DURHAM — As he prepared for Duke's opening fall practice Monday night, sophomore tailback Desmond Scott had one thought on his mind: "Establish myself."
The Blue Devils averaged a mere 2.2 yards per carry and 762 total rushing yards total last season, so Scott's personal mantra could go a long way toward establishing his team's running game, also.
"Being the last in rushing [in the ACC] last season? I didn't come from a place in high school of being last. That's just not where my mindset is,'' said Scott, a 5-foot-10, 185-pound Durham Hillside graduate. "Coach [Kurt] Roper [Duke's offensive coordinator] ... he harped on it last spring: 'We're not going to be last, we're not going to be last.'
"And you're dad-gone right, we're not going to be last. All of the running backs are working extra hard in the weight room, on the field. ... We know we have something to prove."
Scott, who began fall practice as No. 2 on the depth chart, led the Blue Devils in rushing last season - a dubious distinction, considering he finished with only 262 yards on 70 carries in nine games. Jay Hollingsworth, No. 1 on the depth chart after starting two games, totaled only 179 yards on 54 carries.
To put it in perspective: A half-dozen ACC running backs gained more yards by themselves last season than all the Blue Devils' rushers combined.
The rushing game was so inconsistent - because of everything from injured tailbacks to questionable run blocking from the offensive linemen - that coach David Cutcliffe opted to fall back on the arm of quarterback Thaddeus Lewis, who finished his career with more than 10,000 passing yards.
But with sophomore quarterback Sean Renfree ready to take the snaps, Duke's best chance to improve last season's five-win tally is to build a more balanced attack, not only to take some of the pressure off Renfree but to put more pressure on opposing defenses.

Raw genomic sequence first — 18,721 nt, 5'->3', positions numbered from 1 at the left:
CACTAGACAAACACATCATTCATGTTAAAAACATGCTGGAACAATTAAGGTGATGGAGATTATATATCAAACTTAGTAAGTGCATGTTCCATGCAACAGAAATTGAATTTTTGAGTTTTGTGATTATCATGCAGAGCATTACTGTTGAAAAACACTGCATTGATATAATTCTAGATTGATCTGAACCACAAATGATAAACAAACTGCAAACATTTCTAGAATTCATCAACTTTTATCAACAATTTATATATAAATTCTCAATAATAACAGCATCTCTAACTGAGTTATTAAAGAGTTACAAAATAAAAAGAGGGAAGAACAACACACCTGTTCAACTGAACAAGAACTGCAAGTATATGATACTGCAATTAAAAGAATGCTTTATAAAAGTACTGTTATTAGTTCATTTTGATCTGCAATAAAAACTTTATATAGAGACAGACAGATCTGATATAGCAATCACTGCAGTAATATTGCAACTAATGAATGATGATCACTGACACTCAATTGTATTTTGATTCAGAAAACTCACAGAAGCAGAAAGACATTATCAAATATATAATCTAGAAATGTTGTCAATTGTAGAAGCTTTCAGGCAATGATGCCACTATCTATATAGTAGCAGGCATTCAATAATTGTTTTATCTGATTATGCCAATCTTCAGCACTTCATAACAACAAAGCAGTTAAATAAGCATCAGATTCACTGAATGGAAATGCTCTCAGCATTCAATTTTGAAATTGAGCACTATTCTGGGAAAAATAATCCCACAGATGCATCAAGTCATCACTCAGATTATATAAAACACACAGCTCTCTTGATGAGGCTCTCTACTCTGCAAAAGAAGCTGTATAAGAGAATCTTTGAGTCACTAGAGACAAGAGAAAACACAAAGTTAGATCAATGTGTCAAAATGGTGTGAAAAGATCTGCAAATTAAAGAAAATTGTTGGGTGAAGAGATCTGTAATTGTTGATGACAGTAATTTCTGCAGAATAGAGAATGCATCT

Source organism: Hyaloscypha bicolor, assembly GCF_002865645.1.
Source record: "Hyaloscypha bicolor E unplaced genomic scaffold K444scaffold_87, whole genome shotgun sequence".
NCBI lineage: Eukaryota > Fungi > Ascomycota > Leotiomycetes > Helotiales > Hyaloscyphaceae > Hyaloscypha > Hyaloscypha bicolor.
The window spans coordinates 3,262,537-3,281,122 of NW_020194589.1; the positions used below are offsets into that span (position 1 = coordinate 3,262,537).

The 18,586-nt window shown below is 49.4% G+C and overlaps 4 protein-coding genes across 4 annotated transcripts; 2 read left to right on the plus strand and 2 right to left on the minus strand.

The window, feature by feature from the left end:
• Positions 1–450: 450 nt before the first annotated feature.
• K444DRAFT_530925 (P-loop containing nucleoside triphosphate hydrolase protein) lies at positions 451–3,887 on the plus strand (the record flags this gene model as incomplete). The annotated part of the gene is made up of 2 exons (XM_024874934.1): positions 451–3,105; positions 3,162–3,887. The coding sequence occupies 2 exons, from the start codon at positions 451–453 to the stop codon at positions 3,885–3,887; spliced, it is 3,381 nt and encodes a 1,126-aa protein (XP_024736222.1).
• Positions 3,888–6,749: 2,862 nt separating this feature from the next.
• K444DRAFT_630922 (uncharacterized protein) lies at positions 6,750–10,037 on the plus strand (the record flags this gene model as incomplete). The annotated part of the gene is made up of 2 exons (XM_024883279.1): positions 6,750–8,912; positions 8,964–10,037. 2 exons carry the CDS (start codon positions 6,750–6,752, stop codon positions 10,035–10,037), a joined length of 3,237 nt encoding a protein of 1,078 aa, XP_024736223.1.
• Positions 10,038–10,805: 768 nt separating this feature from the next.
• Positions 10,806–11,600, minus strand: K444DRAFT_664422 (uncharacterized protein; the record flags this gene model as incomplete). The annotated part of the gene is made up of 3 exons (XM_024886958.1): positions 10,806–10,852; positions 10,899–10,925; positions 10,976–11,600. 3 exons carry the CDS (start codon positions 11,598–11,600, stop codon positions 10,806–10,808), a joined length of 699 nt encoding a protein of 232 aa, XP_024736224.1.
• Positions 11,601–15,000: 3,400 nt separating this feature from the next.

"It's not all that often you replace a four-year starter at quarterback," Cutcliffe said. "It's good motivation for our linemen and our receivers and our running backs and our tight ends because they're all part of running the football. ... The best friend a quarterback's got is a running game."
Scott, in particular, said he's ready to prove himself, simply because he's more in tune with the Devils' scheme.
He had agreed to redshirt last season - and therefore, he said, spent most of the early weeks on the scout team, "trying to help the defense with the team it was going to face, moreso than concentrating on our offense."
By the fourth game of the season, when Cutcliffe asked Scott if he was prepared to step up to the challenge and play, he did - gaining 100 yards and his first career touchdown, against NCAA Division I newcomer N.C. Central.
But his best game the rest of the way was a 10-carry, 41-yard performance in the season finale against Wake Forest, a 45-34 home loss. That only whetted Scott's appetite for the spring, when he hit the weights and studied tape.
He also spent extra time getting to know his offensive linemen and fellow tailbacks in an attempt to make the running game click better.
Apparently, it showed Monday. Cutcliffe said freshman tailback Josh Snead and Juwan Thompson caught everyone's eye and that Scott and Hollingsworth looked faster.
"The thing most pleasing offensively was our backs were very evident tonight," Cutcliffe said. "It's the best we've looked as a group at running back."
Scott said his goal is to start, help lead his team out of the ACC rushing basement and "make a statement to my offense that I'm willing to put them on my back and ride this thing until the wheels fall off."
He knows he'll be competing for carries - but that's all part of improving, he said. And establishing himself.
"It's less vocal than what people may think," Scott said. "It's your actions, it's the way you practice. After you finish running the ball, are you leaning over, gasping for air - or are you standing tall, waiting for the next play to come? Are you helping your fellow running backs with the mistakes they have made? Are you coachable? Are you getting better every day? ... Those are the things I want to do."
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